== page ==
No Profit in Preparing for Disaster


It’s pretty obvious when a politician is milking a situation for all the political power he can wrest out of it. Like Erin O’Toole standing up during Question Period and self-righteously demanding that the Prime Minister give Canadians what we all want and cannot have: a date when we can get a COVID inoculation. The genius political argument that O’Toole derives from this is, “Why doesn’t Canada have a vaccine-producing capability of its own?”

Let Me Tell You a Story…

Once upon a time, Canada had a research program that could respond to health problems by creating new cures for diseases. Now, when we really need it, we don’t have that program anymore. Why not? Well, Brian Mulroney’s Conservatives privatized it. And guess what happened next?

Private vs Public Enterprise

I have perhaps belaboured the point in earlier posts, but there are some areas of human activity that should be accomplished by business, and other areas that should be under the control of government, and heaven help the country that gets it wrong. The COVID pandemic has revealed to us one more area where Free Enterprise cannot be counted on to fulfill society’s needs. There’s simply not enough profit in scientific research, especially in the medical field. So if we depend on for-profit businesses to keep a research capacity ready for any emergency, they won’t.

So We Didn’t

The Conservative Party gave the job to their friends in the business world. The businessmen couldn’t make any money at it, so they shut it down. You want irony? The only Canadian contender for a COVID 19 vaccine is a process that uses tobacco. It’s being funded partially by the Phillip Morris Company.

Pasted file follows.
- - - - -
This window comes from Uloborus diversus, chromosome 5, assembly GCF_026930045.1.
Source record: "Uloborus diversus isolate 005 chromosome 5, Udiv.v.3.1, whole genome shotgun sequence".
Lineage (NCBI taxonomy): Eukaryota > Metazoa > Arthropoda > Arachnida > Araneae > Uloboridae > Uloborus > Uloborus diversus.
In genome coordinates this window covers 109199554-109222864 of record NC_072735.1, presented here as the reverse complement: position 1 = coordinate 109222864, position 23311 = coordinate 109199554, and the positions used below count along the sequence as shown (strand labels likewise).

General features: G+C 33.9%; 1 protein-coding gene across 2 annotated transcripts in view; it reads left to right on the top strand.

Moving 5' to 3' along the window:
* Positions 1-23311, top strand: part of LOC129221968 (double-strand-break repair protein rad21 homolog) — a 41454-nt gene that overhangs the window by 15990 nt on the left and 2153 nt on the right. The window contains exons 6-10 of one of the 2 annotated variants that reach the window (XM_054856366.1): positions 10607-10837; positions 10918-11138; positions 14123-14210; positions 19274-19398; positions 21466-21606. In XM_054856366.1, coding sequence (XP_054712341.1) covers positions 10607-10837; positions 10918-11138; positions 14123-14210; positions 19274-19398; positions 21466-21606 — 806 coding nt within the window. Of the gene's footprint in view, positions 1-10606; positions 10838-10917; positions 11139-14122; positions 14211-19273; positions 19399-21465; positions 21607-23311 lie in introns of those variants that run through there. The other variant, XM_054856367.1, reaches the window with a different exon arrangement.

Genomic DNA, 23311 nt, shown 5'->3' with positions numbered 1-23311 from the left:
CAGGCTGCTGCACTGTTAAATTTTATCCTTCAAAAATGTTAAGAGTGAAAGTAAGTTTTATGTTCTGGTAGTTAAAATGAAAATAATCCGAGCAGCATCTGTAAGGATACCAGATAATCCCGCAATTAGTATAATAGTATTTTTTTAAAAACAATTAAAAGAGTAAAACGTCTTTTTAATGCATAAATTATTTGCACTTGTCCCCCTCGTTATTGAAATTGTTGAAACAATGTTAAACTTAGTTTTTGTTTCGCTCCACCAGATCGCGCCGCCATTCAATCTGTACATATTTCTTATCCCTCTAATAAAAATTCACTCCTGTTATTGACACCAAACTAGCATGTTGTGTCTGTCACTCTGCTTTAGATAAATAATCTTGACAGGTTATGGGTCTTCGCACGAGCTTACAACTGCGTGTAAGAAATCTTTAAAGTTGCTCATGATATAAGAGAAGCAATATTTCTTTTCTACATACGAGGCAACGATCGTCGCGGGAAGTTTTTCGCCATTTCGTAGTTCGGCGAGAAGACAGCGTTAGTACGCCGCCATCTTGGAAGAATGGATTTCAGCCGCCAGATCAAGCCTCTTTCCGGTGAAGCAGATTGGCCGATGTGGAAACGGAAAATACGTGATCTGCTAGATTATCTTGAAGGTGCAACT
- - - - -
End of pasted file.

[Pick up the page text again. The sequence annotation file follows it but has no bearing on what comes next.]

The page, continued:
On the Global Scale

If you want more on the situation, here’s an article by Noam Chomsky that pretty well sums up what’s happening to health care in the economic and political world.

He quotes the New York Times: “The stalled efforts to create a new class of cheap, easy-to-use ventilators highlight the perils of outsourcing projects with critical public-health implications to private companies; their focus on maximizing profits is not always consistent with the government’s goal of preparing for a future crisis.”

This article was obviously written during the “ventilator shortage” phase of the pandemic, but the ideas flow right down to the “vaccine shortage” of today.

Back to Normal

We won’t be going back to normal any time soon. This could be a good thing because the old normal was what caused the problem in the first place. Hopefully the new normal will include government sponsorship of preparedness programs.

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